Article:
For the last few weeks, politicians from developed countries around the world have been stockpiling lipstick – to spruce up the pig they are about to unveil in Copenhagen.

It has become increasingly clear that the Obama administration is undermining the push for a global climate deal and would like, instead, to scale back the expectations for the Copenhagen Climate Conference, while still finding a way to take a victory lap at the close of the proceedings.

The central issues have been the same for over a decade – developed countries have to clean up the mess they made and stop trashing the place. It’s a fundamental principle of fairness, right?  You break it, you pay for it.  And that’s exactly what has happened with our climate.  The developed world got rich on cheap energy and, in the process, dumped enormous quantities of greenhouse gases into the atmosphere.  Now that it’s time to pay the bill, the developed world, led by the Obama administration, would like to avoid drastic cuts in their emissions while demanding that the less developed countries pick up part of the tab.

That’s sort of like going to lunch with a glutton that orders everything on the menu and then figures splitting the tab is a good plan.  Right.

The Washington Post reported today that “Less than a month before international negotiators meet in Copenhagen with the ambitious goal of crafting a deal that will curb the world’s greenhouse gas emissions for years to come, the Obama administration is considering scaling back by endorsing a limited, short-term climate pact instead.”  The theory is that such a short-term agreement can become a building block for a future, more comprehensive agreement.

The possible decision to support such an interim agreement — which falls far short of what many European and developing nations envisioned when President Obama took office — is an attempt to keep the U.N.-sponsored talks from being viewed a failure, say administration and congressional officials.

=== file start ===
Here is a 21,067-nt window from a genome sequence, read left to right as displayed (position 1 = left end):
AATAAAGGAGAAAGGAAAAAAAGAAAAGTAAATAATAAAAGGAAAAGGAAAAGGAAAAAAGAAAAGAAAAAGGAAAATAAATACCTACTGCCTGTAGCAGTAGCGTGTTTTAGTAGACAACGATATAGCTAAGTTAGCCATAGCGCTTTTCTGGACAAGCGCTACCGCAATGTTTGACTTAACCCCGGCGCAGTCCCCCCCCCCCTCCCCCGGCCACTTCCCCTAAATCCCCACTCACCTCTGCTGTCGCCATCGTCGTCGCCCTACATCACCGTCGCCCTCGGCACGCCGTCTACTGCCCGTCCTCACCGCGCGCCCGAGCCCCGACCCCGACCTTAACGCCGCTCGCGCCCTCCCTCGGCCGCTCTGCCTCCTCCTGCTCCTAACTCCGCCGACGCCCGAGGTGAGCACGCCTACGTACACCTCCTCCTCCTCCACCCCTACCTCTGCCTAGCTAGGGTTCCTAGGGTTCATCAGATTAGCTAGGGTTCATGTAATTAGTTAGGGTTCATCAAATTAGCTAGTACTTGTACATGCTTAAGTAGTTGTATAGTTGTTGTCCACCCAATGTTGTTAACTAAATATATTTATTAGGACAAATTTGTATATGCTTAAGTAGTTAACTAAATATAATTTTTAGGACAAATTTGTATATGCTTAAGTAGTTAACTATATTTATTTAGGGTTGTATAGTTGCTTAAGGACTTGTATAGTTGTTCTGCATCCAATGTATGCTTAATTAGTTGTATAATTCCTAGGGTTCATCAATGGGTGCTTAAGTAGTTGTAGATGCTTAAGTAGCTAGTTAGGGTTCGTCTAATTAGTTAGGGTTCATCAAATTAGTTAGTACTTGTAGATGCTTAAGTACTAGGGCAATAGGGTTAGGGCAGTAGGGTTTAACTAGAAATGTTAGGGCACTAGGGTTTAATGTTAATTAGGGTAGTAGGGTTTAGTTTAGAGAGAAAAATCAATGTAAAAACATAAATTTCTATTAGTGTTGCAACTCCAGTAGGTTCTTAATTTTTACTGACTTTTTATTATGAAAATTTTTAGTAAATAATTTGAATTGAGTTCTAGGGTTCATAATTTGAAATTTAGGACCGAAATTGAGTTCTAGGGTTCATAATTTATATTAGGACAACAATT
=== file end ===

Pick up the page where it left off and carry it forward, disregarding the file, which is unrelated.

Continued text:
They emphasize that the trimmed-back approach should not be seen as a withdrawal of commitment, but rather as a first step: “An interim, operational deal is not meant to be seen as a substitute for a real agreement,” Todd Stern, the U.S. special envoy on climate change, said in an interview. “It’s meant to be seen as substantive building blocks to a full, legal agreement, and perhaps the best chance of getting such an agreement.”

Well, Todd, I’d like to respectfully suggest to you and your boss that the best building blocks to a full, legal agreement are a few frank acknowledgments: that the developed world created the problem, that wealth directly correlates to carbon footprint, that the poor will always bear the burden of climate change since they cannot afford to shield themselves from its consequences, and that the blatant inequity of that situation constitutes a deep and unacceptable immorality.

It is not too strong to say that the wealthy are knowingly committing murder with their continued inaction to slow greenhouse gas emissions.

Global Exchange will be at the UN Climate Change Conference in Copenhagen with a Climate Justice delegation. We will post frequent updates between now and the end of the conference and we make you one unbreakable promise. We will tell you the truth.

My suggestion for Barack Obama is that he put the first building block to a full, legal climate agreement in place by making the same commitment. Take your victory lap when you deliver a strong and just agreement, not when you have failed.

Washington Post: White House considering shift to more limited, short-term climate pact